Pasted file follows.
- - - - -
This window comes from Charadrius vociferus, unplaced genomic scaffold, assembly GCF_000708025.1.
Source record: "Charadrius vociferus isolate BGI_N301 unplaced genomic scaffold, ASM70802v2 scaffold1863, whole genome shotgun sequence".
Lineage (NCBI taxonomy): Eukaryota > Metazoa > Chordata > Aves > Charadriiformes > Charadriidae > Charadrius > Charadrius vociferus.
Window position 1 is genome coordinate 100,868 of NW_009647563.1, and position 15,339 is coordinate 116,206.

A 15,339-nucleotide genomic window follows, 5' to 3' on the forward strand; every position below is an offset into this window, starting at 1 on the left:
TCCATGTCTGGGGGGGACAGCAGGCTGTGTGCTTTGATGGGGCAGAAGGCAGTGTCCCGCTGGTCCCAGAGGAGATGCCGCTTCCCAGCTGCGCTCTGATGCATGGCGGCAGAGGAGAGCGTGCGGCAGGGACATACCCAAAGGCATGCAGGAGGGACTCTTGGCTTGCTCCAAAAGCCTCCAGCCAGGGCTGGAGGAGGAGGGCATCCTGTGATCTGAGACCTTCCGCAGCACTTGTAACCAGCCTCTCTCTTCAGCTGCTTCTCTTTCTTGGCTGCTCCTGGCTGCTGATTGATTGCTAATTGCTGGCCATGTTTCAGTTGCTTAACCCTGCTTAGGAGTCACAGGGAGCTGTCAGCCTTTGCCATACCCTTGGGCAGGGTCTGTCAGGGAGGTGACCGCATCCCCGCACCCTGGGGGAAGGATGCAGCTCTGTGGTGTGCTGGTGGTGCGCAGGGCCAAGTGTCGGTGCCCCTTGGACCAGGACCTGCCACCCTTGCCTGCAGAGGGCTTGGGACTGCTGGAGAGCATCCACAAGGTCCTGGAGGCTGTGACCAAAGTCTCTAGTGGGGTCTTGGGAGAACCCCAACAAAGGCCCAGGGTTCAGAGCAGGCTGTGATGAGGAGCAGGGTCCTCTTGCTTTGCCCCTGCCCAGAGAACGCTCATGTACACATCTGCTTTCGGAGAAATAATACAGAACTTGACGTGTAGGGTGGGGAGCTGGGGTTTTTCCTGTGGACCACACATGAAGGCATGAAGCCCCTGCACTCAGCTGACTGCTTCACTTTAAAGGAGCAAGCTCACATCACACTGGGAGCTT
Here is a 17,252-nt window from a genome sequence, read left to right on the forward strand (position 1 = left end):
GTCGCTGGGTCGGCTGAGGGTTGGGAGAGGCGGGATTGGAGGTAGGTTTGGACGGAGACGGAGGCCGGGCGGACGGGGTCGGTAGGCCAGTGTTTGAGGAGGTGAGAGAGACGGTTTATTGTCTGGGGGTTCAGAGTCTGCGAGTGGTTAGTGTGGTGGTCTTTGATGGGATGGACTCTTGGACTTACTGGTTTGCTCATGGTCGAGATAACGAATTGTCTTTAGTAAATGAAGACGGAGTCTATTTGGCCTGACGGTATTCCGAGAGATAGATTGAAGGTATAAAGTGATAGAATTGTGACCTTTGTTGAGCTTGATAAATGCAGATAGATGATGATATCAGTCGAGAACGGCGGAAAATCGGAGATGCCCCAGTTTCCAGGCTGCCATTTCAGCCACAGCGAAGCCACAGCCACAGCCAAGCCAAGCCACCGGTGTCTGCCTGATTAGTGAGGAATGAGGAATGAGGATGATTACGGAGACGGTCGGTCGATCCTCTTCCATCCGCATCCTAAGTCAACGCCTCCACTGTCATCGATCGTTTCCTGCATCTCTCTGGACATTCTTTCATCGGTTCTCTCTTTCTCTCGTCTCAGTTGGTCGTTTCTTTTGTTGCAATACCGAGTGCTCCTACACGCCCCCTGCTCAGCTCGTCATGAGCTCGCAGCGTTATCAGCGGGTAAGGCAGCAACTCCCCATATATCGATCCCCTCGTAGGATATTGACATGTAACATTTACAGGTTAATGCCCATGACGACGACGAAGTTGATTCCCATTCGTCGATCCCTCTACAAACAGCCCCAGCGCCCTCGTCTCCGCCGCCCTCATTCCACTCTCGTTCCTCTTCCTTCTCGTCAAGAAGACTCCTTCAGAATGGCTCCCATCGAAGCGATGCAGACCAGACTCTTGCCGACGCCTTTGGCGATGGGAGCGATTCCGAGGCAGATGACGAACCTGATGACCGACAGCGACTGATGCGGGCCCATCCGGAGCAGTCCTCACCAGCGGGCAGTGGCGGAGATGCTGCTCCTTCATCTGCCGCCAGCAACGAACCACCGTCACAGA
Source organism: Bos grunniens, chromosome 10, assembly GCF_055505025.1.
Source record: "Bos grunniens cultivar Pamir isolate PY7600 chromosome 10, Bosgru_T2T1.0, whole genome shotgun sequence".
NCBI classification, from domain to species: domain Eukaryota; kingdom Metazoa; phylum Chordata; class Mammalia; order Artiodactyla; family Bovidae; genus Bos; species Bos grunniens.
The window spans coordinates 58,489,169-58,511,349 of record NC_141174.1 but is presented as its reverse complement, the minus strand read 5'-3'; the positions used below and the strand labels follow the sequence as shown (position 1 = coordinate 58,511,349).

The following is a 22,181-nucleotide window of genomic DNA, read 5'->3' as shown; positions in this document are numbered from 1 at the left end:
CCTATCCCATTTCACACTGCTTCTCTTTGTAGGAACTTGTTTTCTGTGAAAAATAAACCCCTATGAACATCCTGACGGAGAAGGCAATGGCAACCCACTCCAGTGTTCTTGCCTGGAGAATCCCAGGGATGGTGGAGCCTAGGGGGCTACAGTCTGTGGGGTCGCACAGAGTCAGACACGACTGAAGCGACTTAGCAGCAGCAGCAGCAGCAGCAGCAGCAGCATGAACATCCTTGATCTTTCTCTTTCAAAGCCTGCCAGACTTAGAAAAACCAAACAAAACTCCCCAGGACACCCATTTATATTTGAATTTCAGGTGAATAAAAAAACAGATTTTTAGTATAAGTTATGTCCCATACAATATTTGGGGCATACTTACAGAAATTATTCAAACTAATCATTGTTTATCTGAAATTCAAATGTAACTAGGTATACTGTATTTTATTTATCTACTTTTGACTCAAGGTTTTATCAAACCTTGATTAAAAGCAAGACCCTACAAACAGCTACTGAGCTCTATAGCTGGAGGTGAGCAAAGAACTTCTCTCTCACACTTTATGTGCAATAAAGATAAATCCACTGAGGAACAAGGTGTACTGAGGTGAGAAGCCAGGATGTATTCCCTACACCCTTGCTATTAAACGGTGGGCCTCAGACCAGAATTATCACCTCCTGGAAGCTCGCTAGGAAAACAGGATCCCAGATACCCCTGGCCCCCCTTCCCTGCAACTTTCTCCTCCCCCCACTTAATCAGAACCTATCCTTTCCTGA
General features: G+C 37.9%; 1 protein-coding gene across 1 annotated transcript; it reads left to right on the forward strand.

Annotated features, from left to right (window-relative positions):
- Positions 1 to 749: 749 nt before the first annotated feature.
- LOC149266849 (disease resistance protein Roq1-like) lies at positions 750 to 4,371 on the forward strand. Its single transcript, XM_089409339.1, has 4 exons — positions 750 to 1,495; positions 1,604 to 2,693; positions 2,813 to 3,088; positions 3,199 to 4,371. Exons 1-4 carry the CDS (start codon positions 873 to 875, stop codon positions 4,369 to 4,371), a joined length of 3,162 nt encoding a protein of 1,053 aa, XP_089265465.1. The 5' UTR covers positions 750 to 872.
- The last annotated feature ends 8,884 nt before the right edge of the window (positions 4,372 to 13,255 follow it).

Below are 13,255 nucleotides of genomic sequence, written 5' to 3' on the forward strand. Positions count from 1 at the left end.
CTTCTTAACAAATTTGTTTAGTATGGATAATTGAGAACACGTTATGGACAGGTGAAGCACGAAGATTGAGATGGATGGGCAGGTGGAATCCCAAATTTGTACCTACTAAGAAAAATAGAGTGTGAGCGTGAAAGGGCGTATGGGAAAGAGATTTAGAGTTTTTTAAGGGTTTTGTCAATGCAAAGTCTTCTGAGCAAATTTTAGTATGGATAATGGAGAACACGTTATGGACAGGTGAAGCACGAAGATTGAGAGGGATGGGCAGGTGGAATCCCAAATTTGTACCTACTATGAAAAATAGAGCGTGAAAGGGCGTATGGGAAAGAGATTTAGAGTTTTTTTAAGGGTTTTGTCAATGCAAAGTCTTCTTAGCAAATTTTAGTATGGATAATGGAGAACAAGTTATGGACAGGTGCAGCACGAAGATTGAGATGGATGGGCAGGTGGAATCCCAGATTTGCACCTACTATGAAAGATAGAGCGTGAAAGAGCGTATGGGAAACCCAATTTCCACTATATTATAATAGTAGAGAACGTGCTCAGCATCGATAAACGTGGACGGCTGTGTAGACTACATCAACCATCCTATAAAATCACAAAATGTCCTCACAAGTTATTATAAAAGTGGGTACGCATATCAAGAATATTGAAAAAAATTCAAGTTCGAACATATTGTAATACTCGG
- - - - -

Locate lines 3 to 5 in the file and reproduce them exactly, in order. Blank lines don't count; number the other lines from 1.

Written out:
Lineage (NCBI taxonomy): Eukaryota > Metazoa > Chordata > Aves > Charadriiformes > Charadriidae > Charadrius > Charadrius vociferus.
Window position 1 is genome coordinate 100,868 of NW_009647563.1, and position 15,339 is coordinate 116,206.

A 15,339-nucleotide genomic window follows, 5' to 3' on the forward strand; every position below is an offset into this window, starting at 1 on the left: